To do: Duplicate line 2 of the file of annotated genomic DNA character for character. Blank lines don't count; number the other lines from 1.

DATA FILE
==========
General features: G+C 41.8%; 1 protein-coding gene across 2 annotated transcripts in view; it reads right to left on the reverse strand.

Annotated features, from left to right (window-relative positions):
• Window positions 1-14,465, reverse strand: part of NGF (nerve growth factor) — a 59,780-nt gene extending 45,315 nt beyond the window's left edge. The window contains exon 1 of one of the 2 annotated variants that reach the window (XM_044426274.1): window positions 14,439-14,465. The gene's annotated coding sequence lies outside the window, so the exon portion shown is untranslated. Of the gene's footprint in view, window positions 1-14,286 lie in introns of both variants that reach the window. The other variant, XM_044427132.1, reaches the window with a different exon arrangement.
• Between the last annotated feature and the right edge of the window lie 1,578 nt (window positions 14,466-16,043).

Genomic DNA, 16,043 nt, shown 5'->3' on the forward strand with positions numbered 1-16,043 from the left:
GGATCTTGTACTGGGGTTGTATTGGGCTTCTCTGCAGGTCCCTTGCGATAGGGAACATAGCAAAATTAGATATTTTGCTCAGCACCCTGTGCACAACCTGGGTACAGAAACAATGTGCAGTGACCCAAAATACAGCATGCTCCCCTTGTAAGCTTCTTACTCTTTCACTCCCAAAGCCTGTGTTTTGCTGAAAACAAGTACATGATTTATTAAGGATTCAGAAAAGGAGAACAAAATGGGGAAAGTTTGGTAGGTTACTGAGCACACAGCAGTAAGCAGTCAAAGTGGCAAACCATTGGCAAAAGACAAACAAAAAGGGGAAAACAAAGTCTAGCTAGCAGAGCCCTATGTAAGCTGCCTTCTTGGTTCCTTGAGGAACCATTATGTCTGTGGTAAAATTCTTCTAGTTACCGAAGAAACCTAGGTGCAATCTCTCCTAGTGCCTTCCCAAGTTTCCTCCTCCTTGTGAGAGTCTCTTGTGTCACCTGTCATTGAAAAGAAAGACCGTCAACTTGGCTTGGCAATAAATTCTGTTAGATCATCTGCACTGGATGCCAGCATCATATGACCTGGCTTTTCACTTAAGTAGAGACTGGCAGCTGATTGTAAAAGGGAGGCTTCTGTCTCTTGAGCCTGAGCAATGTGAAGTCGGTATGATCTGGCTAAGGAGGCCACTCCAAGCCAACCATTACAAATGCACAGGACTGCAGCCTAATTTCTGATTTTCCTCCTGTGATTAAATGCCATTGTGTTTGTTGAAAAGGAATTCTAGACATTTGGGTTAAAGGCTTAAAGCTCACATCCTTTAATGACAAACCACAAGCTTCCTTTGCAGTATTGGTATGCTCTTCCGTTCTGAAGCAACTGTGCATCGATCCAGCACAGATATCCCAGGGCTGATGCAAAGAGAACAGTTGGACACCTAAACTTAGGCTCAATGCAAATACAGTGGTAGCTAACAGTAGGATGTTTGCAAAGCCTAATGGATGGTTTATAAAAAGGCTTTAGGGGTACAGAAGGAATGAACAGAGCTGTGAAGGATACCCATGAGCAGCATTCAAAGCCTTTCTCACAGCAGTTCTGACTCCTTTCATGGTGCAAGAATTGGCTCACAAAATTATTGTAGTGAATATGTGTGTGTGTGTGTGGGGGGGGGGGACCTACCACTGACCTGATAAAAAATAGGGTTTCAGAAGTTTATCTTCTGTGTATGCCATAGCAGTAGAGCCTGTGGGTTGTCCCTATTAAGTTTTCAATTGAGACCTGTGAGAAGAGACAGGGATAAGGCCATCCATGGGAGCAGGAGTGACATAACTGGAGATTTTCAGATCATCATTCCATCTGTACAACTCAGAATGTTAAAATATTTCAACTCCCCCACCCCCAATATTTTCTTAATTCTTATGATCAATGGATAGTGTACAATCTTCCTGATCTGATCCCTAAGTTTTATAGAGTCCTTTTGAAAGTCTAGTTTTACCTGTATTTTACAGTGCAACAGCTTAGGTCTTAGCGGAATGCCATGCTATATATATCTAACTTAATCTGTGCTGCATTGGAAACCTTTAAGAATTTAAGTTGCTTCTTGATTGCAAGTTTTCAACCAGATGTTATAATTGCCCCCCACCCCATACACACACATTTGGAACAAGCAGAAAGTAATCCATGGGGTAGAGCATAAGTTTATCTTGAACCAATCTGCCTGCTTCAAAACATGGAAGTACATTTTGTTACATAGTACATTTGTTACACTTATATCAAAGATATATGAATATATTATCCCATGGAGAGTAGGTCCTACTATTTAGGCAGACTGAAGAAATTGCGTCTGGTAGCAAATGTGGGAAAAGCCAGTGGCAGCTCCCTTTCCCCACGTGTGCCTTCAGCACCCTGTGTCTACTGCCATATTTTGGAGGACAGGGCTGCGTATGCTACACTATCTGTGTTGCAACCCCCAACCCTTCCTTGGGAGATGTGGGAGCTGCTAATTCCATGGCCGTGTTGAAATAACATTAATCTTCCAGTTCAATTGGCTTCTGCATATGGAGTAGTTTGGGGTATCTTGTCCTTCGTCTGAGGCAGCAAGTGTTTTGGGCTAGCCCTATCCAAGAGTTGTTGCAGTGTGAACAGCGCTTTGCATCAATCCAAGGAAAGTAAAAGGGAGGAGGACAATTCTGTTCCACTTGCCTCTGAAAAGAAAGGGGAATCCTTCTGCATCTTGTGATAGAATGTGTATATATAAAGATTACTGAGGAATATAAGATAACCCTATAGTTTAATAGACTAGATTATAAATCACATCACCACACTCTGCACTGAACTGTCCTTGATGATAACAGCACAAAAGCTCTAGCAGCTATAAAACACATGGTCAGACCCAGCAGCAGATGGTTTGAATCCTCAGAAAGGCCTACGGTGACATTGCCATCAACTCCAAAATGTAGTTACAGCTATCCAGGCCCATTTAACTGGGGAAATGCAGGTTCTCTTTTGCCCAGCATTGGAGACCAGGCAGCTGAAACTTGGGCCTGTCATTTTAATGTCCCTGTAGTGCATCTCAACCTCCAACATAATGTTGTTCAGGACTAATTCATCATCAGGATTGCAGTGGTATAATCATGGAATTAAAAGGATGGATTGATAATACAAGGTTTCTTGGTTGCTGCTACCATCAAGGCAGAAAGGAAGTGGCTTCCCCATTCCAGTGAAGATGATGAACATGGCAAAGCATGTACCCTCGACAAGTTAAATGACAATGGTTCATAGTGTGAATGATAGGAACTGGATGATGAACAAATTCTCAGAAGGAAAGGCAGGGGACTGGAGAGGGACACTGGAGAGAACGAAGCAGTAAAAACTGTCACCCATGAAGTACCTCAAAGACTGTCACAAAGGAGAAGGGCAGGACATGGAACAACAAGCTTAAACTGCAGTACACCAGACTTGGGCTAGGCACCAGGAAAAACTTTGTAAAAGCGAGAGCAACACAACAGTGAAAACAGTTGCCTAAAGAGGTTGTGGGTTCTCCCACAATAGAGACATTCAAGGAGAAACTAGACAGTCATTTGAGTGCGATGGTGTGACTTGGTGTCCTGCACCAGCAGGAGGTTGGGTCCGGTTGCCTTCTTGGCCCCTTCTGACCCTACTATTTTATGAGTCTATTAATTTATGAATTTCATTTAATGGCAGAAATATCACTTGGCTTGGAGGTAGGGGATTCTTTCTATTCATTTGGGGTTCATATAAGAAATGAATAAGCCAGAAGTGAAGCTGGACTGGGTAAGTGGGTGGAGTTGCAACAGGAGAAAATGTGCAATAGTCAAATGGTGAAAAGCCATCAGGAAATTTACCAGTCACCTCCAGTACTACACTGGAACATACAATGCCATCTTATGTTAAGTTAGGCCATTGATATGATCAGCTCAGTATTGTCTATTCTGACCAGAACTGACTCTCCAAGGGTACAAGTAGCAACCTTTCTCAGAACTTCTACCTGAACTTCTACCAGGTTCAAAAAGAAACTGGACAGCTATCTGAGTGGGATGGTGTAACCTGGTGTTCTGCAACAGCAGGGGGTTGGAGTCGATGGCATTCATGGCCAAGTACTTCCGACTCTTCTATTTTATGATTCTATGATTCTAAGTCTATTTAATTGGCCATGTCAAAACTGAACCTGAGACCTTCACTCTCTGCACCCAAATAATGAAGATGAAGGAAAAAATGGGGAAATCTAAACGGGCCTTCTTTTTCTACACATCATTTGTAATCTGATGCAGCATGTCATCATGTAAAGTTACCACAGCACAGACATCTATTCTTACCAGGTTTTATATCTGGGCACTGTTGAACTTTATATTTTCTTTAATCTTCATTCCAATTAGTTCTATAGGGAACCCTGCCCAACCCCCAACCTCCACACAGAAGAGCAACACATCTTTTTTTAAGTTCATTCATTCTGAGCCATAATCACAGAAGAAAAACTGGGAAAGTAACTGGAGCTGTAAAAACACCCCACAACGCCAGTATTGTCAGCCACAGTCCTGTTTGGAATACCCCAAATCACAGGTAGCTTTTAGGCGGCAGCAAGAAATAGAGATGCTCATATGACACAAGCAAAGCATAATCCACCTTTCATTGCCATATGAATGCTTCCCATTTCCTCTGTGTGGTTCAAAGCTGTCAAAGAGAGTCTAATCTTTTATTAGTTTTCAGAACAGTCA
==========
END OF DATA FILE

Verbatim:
Annotated features, from left to right (window-relative positions):